Thursday, February 23, 2012

The Rules of Inheritance: a book review

I never know how I'll feel about memoirs. It's a tricky genre. How much do you tell in order to make your story compelling and real to your readers? What do you hold back for the sake of others included in the memoir? When do you cross the line of being too self-centered to craft effective and accessible prose?

I'll admit, when I sat down with The Rules of Inheritance, a memoir of writer, grief therapist, and blogger Claire Bidwell Smith's experience with losing both of her parents had a young age, I had my doubts about how well Claire and I were going to get along over the course of the nearly 300-page memoir. In a book with a theme of excessive drinking, references to smoking at seemingly ever page turn, and oh so stereotypical "rebellious teen" shoplifting incidences, I wasn't sure Claire and I had anything in common.

Of course, Claire always was a little different from her peers. Her mother was 40 when she born; her father was 57. When Claire's fourteen years old, both of her parents are diagnosed with cancer within weeks of each other. Her mother dies during her first semester of college and her father passes when she is in her early 20s. The Rules of Inheritance is a fractured look at the events leading up to and proceeding the death of her parents -- bad boyfriends, the aforementioned excessive drinking, walking away from a big fancy magazine job, a European trip with her elderly father -- and how all those experiences came to shape her as a wife, mother, writer, and therapist today.

Although my experiences are far removed from Claire's, she has a knack for telling the truth and her capability to convey the cores of her feelings and experiences made her story feel meaningful and relevant to me. By the end, I found myself really caring about Claire; she had become a real, fully-formed person in my mind, not some hazy "real person character" stuck in the pages of a book. The fact that I can read her blog or follow her Twitter feed only reinforces that feeling.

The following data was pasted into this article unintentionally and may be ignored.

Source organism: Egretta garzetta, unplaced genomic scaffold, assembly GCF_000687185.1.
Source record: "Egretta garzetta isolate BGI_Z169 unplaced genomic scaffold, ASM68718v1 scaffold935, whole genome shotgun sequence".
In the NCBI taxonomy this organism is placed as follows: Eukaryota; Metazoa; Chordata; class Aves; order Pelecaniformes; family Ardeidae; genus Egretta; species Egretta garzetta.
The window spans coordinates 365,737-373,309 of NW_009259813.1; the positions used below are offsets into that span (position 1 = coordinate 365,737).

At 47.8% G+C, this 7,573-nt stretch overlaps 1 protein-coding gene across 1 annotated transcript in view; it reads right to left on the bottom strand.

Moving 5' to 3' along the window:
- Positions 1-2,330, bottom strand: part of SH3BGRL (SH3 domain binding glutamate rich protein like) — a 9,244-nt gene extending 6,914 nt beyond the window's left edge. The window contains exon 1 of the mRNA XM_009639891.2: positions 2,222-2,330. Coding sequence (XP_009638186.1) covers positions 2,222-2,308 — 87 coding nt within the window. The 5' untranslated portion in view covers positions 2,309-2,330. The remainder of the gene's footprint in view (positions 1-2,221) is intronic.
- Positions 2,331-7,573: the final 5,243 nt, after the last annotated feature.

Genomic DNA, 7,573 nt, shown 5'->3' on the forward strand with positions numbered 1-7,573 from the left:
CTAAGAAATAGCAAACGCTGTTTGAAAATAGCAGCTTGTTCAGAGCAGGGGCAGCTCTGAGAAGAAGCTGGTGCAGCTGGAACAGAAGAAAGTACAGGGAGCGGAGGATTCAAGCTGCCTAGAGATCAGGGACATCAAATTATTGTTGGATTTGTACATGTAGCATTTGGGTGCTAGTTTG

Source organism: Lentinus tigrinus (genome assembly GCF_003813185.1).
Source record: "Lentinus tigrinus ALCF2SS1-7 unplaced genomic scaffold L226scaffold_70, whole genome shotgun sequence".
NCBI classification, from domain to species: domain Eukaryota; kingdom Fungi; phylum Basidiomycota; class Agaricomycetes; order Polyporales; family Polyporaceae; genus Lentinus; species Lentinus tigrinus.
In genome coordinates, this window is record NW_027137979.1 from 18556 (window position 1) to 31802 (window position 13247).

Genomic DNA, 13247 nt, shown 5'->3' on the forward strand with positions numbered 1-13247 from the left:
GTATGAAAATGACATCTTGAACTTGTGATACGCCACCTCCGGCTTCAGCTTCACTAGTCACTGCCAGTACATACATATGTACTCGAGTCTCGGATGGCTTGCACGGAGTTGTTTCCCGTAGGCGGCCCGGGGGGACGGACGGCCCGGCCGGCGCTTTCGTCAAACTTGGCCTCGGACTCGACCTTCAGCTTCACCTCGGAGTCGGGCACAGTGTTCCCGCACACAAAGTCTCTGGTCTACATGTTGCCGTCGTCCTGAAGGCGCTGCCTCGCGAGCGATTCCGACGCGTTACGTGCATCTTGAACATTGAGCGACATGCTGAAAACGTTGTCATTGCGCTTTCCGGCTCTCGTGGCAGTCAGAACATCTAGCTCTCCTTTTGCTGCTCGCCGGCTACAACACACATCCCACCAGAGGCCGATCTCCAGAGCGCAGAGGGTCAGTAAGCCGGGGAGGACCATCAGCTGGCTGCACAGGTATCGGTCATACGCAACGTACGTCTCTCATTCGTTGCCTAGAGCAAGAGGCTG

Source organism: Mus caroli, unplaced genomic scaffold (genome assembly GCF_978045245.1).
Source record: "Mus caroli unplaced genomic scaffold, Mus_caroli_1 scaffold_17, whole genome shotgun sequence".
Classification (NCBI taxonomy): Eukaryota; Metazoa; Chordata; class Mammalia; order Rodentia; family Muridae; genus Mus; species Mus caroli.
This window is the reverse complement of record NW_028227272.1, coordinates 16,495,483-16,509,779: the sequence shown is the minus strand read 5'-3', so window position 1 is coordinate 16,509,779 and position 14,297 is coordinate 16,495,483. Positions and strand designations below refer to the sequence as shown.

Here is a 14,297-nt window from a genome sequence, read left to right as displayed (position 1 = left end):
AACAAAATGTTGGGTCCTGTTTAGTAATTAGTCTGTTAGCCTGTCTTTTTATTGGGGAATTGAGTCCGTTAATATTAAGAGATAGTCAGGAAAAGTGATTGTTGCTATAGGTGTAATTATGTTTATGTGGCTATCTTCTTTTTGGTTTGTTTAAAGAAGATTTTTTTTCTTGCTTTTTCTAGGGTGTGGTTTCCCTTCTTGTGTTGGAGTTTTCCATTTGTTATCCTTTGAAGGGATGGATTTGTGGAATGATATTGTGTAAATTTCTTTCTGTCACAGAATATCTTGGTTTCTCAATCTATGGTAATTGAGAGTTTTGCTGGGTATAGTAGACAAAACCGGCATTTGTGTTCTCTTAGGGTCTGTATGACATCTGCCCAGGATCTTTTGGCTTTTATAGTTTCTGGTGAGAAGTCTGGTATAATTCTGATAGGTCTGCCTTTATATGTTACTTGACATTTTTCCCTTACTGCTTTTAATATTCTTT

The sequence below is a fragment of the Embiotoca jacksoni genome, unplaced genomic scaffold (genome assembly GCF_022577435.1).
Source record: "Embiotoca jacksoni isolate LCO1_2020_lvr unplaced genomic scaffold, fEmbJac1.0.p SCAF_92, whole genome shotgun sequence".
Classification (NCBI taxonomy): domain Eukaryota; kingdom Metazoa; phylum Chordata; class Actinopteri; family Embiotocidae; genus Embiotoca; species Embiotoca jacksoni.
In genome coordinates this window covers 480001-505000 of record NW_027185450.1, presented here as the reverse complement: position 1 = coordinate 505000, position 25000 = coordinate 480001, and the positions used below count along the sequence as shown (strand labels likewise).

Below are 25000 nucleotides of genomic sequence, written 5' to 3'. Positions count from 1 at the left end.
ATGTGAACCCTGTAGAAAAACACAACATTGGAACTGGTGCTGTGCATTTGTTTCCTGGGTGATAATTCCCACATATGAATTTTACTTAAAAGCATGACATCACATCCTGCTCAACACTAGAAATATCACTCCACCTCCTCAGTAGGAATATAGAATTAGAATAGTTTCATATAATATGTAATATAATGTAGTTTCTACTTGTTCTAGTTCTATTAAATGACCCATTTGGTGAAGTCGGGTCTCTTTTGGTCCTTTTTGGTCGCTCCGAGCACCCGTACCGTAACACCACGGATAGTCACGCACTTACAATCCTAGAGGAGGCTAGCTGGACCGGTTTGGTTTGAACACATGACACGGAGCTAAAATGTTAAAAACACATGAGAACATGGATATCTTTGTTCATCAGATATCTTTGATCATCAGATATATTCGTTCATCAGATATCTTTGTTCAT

The narrative is laid out in five sections, each section named for a stage in Kubler's famous stages of grief. It's been stated many times in recent years that humans don't move through the stages of grief in linear manner and so the book is not laid out in a linear manner.  In the first chapter, she's a college freshmen; in the next, a high school freshmen; in the next, a 20 something with her first "real" job; and so on. As a reader, that lack of linearity is initially frustrating. We want a clear trajectory from point A and point B. But Claire knows only too well that life is dissonant and unexpected and I think her decision to challenge readers with a nonlinear layout is a good one. Linear or not, that story comes together as clear memoir of living with grief and pain while becoming the person you want to be.

Interested in hearing what others are saying about The Rules of Inheritance? You can join in the conversation over at the BlogHer Book Club

 
Disclosure: I participated in this review for the BlogHer Book Club. I was compensated for my time and received a complimentary copy of the book, however all opinions expressed in the review are my own.

6 comments:

  1. I would not ordinarily read something like this but your review has intrigued me. Although her life does not compare to mine either, I like a challenge and because of your positive experience, I shall put this on my reading list and eventually check out the blog. Oh .. and thanks for your review here. I enjoy your blog ~

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  2. Your review of this book is great. I read the book myself and, although, I loved it, had a hard time finding the words to do it justice. She did indeed become a real person, but also made the grief and pain so real (which so often difficult to get across in writing).

    The book forced me to deal with a lot of the grief that I had been bottling since my own father died just over four years ago and I was wondering how readers that had never gone through that type of loss would react to her book.

    Thanks for the review!

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  3. sometimes I like the non-linear structure- almost like it gives me an out to pick and choose how much I read of something instead of reading from start to finish. Call me lazy haha

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  4. I am very much with Debra. Intrigued. I chekced online and as far as I udnerstood there is wild gralic up North too, just a bit later though. If not to be found, mince some fresh garlic but use very little. Or mix the chopped green of spring onions with a tiny bit of minced garlic. I love those galette rolls! Thanks for the encouragement in writing a ebook about my old world recipes and stories. I just might. Still workin on my lavender ebook though!Have a great weekend!

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  5. Lovely book review. following you back from the exposure 99%blog hop.Thanks for linking up.

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